The church's tradition is that the Nicene creed should be used as a confession of faith at every Eucharist. It's good to remember this tradition, to keep it, and to ponder why the tradition is there.
The Apostles creed is not bad in itself, and it's useful as a personal baptismal creed, especially in western churches.
But it's not accidental that the Nicene creed has been approved by an ecumenical council. That approval means that it's a creed which has passed muster by the whole church, and not just the western churches, much less individual confessions (Roman, Lutheran, and Anglican, among others) in the west.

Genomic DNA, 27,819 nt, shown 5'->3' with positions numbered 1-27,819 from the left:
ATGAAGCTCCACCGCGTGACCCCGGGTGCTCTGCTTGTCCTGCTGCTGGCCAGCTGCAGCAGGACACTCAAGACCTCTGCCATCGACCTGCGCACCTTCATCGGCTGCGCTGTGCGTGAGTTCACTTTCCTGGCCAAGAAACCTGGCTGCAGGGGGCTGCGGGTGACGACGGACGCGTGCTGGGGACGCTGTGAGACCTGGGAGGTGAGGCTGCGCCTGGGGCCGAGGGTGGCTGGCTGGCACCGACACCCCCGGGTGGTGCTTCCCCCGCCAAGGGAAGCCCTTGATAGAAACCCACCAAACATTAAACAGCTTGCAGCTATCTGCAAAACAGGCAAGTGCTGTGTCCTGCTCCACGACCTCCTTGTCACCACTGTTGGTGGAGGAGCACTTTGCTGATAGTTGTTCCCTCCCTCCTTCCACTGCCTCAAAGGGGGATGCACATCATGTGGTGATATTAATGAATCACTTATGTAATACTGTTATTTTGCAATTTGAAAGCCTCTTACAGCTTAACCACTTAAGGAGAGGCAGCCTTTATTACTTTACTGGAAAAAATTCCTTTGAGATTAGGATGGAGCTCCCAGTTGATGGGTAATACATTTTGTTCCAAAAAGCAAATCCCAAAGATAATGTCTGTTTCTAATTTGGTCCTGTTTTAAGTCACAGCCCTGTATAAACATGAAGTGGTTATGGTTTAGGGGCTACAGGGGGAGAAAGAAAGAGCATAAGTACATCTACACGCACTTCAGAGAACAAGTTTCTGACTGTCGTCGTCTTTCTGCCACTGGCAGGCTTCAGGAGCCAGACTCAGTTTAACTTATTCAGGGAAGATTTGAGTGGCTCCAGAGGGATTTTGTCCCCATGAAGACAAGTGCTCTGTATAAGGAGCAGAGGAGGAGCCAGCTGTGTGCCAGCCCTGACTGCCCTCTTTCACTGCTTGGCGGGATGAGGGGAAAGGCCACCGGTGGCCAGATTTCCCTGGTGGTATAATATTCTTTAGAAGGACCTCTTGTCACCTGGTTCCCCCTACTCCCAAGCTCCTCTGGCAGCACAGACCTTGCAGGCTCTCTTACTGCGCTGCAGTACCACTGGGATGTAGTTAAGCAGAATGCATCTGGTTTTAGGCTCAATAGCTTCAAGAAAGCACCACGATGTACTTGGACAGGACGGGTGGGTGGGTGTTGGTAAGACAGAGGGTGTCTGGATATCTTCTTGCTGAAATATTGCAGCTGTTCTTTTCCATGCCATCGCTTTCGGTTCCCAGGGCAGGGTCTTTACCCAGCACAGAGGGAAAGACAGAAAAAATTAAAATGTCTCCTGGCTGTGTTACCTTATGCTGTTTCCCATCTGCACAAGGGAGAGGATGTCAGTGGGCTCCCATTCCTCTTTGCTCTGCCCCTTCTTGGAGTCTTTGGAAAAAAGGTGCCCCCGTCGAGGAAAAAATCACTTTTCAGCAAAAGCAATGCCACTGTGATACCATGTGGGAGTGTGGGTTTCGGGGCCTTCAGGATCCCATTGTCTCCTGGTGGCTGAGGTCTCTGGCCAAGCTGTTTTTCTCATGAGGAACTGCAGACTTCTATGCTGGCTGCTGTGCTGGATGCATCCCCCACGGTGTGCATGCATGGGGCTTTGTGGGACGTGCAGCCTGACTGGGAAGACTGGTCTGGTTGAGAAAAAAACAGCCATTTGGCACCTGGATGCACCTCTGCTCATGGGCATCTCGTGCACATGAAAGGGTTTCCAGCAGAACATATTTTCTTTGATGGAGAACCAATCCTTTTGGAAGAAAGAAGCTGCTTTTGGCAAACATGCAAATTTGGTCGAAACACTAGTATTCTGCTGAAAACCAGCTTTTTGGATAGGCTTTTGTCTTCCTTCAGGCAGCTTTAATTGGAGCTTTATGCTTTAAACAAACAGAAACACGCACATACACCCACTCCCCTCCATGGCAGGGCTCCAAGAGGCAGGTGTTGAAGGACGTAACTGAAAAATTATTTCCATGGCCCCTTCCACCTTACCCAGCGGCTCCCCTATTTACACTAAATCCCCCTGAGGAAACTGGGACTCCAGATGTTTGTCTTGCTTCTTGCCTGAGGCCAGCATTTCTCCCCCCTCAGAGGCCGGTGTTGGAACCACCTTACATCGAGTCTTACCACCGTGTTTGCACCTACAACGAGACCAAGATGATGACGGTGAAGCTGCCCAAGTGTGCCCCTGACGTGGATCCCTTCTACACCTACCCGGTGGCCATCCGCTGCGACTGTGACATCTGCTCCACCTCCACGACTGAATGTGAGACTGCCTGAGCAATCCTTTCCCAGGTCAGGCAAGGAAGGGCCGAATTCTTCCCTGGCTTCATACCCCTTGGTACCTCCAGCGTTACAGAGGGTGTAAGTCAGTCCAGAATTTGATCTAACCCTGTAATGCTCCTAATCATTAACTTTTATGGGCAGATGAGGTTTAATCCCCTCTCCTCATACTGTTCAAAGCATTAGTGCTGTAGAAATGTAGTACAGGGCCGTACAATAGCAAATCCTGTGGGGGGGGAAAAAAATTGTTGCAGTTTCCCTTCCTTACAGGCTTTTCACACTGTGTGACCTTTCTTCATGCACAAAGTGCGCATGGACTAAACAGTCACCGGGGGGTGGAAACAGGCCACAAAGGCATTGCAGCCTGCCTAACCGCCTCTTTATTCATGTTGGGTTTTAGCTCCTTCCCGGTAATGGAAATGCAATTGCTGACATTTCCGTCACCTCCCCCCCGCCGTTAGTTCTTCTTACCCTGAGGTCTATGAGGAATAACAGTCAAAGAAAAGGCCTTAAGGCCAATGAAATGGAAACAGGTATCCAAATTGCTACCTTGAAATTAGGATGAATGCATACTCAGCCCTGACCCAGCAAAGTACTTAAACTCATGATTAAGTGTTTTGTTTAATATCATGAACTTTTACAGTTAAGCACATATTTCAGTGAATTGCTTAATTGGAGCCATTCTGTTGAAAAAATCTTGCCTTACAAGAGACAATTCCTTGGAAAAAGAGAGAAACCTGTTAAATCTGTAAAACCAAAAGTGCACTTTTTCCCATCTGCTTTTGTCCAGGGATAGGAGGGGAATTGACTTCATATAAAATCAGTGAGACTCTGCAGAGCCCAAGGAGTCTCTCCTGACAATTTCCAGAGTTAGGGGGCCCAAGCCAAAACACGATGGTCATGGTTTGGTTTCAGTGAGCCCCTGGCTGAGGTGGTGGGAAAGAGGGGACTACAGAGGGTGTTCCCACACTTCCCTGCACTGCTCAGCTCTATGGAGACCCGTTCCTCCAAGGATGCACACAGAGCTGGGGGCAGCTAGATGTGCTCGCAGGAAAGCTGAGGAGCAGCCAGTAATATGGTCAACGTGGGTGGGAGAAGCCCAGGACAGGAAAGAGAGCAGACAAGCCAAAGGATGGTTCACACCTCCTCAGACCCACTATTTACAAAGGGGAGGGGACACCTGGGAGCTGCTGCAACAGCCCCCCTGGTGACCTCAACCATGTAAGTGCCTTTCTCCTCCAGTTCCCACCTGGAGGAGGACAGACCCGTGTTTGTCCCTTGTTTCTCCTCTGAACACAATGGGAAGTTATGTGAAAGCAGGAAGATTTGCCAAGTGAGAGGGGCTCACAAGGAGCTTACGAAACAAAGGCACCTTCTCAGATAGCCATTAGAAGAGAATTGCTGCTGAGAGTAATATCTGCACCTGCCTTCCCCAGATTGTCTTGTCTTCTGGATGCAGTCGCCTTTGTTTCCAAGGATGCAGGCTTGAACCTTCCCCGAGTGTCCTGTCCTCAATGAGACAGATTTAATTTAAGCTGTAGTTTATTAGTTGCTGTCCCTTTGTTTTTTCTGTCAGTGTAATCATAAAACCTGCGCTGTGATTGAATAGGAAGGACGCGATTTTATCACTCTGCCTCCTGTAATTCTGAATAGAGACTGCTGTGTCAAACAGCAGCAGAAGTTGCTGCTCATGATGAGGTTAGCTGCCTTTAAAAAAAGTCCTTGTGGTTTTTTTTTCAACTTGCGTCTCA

The Nicene creed is rooted in several senses, but one of the rootings is in the Scriptures, in an explicit way. The Scriptures are referenced twice in the creed: in the second article, on the resurrection of Christ ("He rose again according to the Scriptures," cf. I Corinthians 15.4) and in the third article on the work of the Holy Spirit, "Who spoke by the prophets."
We should not be biblicists, in the sense that we worship the faith or put our faith in it: we put our faith in God, Who spoke by the Bible. But He did speak by the Bible, and a Christianity not rooted in the Scriptures quickly becomes untethered, self-centered, and loses connections not only with the people of God in the past, but with all who live and struggle now.